She underwent a total left nephrectomy with thirteen lymph nodes in April, 2014. The mass measured 17cm x 14.7cm. The pathological description was consistent with papillary renal cell carcinoma with infiltration to the renal capsule but no surrounding perinephric tissues. The disease was grade moderately differentiated, and there were no positive margins and no lymphatic or vascular invasion. The left renal vein, artery and ureter were negative for neoplastic involvement. The immunohistochemistry profile was consistent with positive Ck7 and Vimentin, and negative for CK20 and Synaptophysin.

One year later in the summer of 2015 she complained of pain in her back. This prompted a follow up PET/CT and MRI, which revealed a soft tissue lesion in the subligamentary space attached to T12. After surgical resection of the soft tissue density and sampling of the bone, pathological examination of the soft tissue and bone found that they were both positive for papillary carcinoma.

Due to these manifestations, peripheral sampling for fumarate hydratase (FH) activity and gene testing for a de novo germline mutation were performed, giving the results that the c.738+2T>C splice site variant in the FH gene destroys the canonical donor site in intron 5. This was consistent with the diagnosis of hereditary leiomyomatosis and renal cancer (HLRCC). In addition to the germline mutation, next generation sequencing of the tumor revealed the germ line event.

Treatment, outcome and follow up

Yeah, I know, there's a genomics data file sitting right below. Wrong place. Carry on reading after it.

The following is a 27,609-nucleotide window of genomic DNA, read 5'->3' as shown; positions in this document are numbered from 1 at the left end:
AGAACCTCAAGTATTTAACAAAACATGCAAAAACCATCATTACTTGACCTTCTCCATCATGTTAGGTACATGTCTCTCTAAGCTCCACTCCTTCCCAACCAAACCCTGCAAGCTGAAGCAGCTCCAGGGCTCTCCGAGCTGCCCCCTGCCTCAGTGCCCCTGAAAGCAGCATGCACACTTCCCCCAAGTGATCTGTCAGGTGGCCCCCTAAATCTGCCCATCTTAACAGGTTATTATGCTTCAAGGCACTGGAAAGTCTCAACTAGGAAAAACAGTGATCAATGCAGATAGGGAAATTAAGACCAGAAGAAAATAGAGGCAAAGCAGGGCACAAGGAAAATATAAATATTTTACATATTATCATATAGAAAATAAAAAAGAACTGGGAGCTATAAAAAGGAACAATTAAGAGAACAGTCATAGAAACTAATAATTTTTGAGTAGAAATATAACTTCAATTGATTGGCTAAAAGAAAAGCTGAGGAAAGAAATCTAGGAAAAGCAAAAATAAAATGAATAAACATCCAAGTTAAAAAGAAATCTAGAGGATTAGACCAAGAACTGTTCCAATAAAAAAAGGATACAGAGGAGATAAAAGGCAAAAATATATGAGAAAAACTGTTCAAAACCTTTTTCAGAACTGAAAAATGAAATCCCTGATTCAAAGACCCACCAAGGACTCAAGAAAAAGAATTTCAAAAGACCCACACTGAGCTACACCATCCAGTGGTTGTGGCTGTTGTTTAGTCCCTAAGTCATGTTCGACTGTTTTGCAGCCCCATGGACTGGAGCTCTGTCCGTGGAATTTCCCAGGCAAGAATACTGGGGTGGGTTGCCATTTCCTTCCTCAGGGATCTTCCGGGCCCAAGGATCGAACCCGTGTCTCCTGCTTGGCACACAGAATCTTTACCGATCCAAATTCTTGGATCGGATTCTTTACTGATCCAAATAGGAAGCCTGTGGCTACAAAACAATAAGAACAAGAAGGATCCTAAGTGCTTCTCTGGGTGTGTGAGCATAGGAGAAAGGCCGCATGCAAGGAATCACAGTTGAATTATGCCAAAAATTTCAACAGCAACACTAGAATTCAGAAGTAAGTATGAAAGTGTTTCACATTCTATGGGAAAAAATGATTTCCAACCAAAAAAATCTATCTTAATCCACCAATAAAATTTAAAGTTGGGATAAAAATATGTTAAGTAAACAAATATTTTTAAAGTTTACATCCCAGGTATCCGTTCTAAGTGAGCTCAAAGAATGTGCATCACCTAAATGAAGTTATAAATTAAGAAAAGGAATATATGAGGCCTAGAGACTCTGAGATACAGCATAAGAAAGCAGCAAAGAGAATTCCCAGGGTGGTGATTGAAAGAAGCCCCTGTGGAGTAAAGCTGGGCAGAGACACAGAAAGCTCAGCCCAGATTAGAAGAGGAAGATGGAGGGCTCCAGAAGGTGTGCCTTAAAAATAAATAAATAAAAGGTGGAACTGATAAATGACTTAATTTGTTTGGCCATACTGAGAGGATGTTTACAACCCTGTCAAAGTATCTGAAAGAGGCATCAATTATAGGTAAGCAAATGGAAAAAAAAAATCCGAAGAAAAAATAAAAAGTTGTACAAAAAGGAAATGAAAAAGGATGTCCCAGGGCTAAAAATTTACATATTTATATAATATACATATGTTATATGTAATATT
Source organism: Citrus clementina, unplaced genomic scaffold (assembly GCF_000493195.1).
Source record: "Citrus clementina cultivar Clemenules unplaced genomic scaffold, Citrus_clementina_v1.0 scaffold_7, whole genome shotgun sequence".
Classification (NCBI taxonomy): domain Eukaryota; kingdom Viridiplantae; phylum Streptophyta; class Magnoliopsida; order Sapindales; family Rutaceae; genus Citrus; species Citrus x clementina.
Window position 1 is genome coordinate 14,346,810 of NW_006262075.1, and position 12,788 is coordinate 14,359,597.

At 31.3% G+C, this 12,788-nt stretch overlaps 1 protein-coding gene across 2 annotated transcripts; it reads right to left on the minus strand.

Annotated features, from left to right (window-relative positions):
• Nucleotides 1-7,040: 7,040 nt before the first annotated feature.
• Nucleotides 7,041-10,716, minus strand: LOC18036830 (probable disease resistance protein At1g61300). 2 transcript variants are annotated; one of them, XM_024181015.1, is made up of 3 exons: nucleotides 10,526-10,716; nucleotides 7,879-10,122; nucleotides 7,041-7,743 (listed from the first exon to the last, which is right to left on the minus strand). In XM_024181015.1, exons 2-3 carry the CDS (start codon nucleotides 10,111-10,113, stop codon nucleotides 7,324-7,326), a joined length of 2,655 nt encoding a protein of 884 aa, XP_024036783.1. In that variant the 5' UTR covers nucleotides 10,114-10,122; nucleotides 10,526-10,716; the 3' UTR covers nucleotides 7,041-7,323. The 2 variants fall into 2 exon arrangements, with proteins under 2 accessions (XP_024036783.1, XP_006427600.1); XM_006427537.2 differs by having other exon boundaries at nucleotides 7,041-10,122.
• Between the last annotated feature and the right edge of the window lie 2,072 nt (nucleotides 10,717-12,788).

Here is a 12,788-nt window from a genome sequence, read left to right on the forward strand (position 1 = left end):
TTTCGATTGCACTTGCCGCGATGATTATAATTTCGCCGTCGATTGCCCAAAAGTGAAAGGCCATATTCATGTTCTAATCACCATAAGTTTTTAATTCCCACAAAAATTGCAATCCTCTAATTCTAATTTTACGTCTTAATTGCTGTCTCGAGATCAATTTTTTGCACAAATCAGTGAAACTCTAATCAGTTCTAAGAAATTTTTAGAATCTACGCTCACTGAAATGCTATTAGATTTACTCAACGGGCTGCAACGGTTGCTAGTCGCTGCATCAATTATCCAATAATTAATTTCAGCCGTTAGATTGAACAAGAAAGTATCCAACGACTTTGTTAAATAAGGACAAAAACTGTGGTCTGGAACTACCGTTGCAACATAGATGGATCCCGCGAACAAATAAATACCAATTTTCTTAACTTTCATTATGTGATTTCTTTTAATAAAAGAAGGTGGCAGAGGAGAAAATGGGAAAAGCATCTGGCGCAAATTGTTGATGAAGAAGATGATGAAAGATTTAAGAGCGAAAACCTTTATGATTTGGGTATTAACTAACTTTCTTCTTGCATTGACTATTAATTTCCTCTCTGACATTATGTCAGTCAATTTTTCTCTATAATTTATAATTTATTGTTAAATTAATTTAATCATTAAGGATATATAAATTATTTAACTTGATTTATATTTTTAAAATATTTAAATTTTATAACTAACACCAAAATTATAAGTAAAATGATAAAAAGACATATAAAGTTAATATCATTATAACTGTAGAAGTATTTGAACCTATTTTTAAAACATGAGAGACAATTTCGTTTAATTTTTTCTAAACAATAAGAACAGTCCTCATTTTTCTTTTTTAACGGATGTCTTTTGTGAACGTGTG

The patient underwent successful treatment with bevacizumab and erlototinib starting in December, 2015, and she has remained free of disease.

Discussion

HLRCC, also known as Reed’s Syndrome, is a dominantly inherited form of kidney cancer that is associated with cutaneous and uterine leiomyomas [1]. It is caused by germline mutations in the FH gene, causing loss of function of fumarate hydratase, an enzyme that operates in the mitochondrial Krebs cycle to convert fumarate to malate [2]. While the mechanism of tumorigenesis caused by mutations in FH is not entirely known, FH most likely acts as a tumor suppressor [2], and there is evidence that shows fumarate accumulation due to diminished FH activity may lead to a state of pseudohypoxia, creating a predisposition to tumors [3].

An association between cutaneous and uterine leiomyomas was first documented in successive generations of two families in 1973 by Reed et al., establishing an autosomal dominant inheritance pattern of the disease. These leiomyomata of the skin and uterus, which are benign smooth muscle tumors, are both highly penetrant in HLRCC families (above 70%), and usually appear at a young age (under 30) [4,5]. Cutaneous leiomyomas, which arise from the pilo-arrector muscles surrounding hair follicles, are typically located on the trunk or limbs, and are often painful and sensitive to touch and cold temperatures [6]. Almost all (98%) women with cutaneous leiomyomas also have uterine fibroids, which can cause dysmenorrhea and menorrhagia, and many (44%) of these women must undergo a total hysterectomy before reaching age 30 (89% total) [5].